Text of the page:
Guidelines for Cooking Pasta
Dry Pasta: For every pound of dry pasta, bring 4 to 6 quarts of water to a full, rolling boil. Add 2 teaspoons salt, if desired. Gradually add pasta, allowing water to return to a boil. The water helps circulate the pasta so that it cooks evenly. Stir frequently to prevent the pasta from sticking.
Begin testing for doneness at the minimum recommended time given on the package directions. Pasta should be "al dente" -- tender, yet firm, and not mushy. Immediately drain pasta to prevent overcooking. For best results, toss the pasta with sauce immediately after draining. If the sauce is not ready, toss the pasta with some butter or oil to prevent it from sticking. Store uncooked dry pasta in a cool dry place.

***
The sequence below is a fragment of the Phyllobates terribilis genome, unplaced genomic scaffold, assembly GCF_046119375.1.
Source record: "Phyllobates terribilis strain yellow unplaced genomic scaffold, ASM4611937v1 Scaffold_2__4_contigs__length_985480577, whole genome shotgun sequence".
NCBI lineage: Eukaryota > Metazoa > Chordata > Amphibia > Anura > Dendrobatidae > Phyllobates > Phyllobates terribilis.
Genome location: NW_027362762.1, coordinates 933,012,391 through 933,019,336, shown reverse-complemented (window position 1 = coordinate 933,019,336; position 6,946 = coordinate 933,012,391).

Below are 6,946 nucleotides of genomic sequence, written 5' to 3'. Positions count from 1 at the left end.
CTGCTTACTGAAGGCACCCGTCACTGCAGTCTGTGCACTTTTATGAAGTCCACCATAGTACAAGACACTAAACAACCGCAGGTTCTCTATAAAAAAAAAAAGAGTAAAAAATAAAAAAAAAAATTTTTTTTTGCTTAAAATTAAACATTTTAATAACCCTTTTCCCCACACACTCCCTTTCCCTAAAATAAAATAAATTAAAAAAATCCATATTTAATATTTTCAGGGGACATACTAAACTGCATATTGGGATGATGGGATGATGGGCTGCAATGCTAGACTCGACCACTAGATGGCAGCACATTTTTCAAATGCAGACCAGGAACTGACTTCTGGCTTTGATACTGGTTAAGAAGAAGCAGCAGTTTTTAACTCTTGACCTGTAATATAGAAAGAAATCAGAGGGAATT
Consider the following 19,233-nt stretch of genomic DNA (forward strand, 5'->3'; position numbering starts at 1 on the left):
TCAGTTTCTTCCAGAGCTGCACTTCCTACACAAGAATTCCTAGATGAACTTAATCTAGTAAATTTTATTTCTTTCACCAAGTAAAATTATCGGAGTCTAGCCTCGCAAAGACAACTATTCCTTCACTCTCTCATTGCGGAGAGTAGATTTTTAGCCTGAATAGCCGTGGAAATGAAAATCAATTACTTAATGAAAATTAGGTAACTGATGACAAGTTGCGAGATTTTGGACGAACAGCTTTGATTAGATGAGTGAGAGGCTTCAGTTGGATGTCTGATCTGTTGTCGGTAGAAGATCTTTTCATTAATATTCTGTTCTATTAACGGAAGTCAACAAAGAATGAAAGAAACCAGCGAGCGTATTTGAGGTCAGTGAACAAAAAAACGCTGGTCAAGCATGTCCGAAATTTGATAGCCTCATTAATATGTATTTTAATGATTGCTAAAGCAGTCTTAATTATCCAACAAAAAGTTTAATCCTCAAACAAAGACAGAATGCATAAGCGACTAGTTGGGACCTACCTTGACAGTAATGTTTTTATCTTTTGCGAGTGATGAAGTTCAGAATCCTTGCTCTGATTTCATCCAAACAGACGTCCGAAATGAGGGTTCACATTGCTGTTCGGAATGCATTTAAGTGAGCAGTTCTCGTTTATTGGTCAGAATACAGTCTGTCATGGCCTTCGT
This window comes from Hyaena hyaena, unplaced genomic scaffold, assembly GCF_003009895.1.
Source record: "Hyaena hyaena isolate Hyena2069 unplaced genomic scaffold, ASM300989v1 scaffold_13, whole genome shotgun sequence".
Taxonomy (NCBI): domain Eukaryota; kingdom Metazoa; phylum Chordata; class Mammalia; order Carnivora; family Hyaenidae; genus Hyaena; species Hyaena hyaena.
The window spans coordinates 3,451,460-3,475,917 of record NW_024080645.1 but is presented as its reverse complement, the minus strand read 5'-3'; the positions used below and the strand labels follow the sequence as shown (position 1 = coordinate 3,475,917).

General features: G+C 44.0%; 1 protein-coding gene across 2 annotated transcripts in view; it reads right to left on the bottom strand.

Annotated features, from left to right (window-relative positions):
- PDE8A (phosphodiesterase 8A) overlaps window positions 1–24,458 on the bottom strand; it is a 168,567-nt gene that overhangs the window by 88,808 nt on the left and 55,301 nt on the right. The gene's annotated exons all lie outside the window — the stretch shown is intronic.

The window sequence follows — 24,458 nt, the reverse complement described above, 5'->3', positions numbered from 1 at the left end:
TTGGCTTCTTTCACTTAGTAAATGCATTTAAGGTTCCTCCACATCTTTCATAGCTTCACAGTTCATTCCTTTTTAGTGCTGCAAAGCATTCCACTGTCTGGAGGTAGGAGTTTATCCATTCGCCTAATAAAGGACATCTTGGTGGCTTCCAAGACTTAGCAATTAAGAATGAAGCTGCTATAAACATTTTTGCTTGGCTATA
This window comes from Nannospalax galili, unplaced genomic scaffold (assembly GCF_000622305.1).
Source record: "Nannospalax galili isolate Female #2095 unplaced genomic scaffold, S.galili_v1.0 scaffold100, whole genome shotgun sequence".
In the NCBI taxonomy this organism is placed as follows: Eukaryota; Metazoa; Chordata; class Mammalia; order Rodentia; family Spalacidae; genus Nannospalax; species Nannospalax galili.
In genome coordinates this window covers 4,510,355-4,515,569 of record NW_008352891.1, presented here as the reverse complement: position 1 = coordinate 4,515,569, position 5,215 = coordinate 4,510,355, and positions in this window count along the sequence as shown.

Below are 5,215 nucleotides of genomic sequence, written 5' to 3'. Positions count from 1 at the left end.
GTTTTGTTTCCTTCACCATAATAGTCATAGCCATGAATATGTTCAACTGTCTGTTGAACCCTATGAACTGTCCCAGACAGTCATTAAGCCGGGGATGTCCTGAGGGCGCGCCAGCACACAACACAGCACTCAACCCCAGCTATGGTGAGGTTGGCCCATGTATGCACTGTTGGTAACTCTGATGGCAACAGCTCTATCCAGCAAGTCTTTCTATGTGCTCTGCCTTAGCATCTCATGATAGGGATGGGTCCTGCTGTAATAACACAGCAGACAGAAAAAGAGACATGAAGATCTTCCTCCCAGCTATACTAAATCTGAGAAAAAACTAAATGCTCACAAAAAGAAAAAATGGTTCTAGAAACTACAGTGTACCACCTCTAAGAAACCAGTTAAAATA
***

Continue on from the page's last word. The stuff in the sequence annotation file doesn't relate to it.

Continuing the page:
Fresh Pasta: Homemade pasta cooks in less time than dry pasta. Cook fresh pasta the same way as dry, except begin testing for doneness after 2 minutes. Fresh pasta will last several weeks in the refrigerator or can be frozen up to 1 month.
Ready to attempt to make your own fresh pasta? Check out the next page for tips.
Want more information? Try these:
- Cooking: Learn the ins and outs of some basic cooking techniques in this helpful article.
- Italian Cooking: Italian cuisine is not just spaghetti and meatballs. Learn all about Italian cooking in this article.
- Italian Recipes: You're sure to work up an appetite when you take a look at the Italian recipes featured here.
- Pasta Recipes: Our collection of pasta recipes offer excellent ideas for an authentic Italian pasta meal.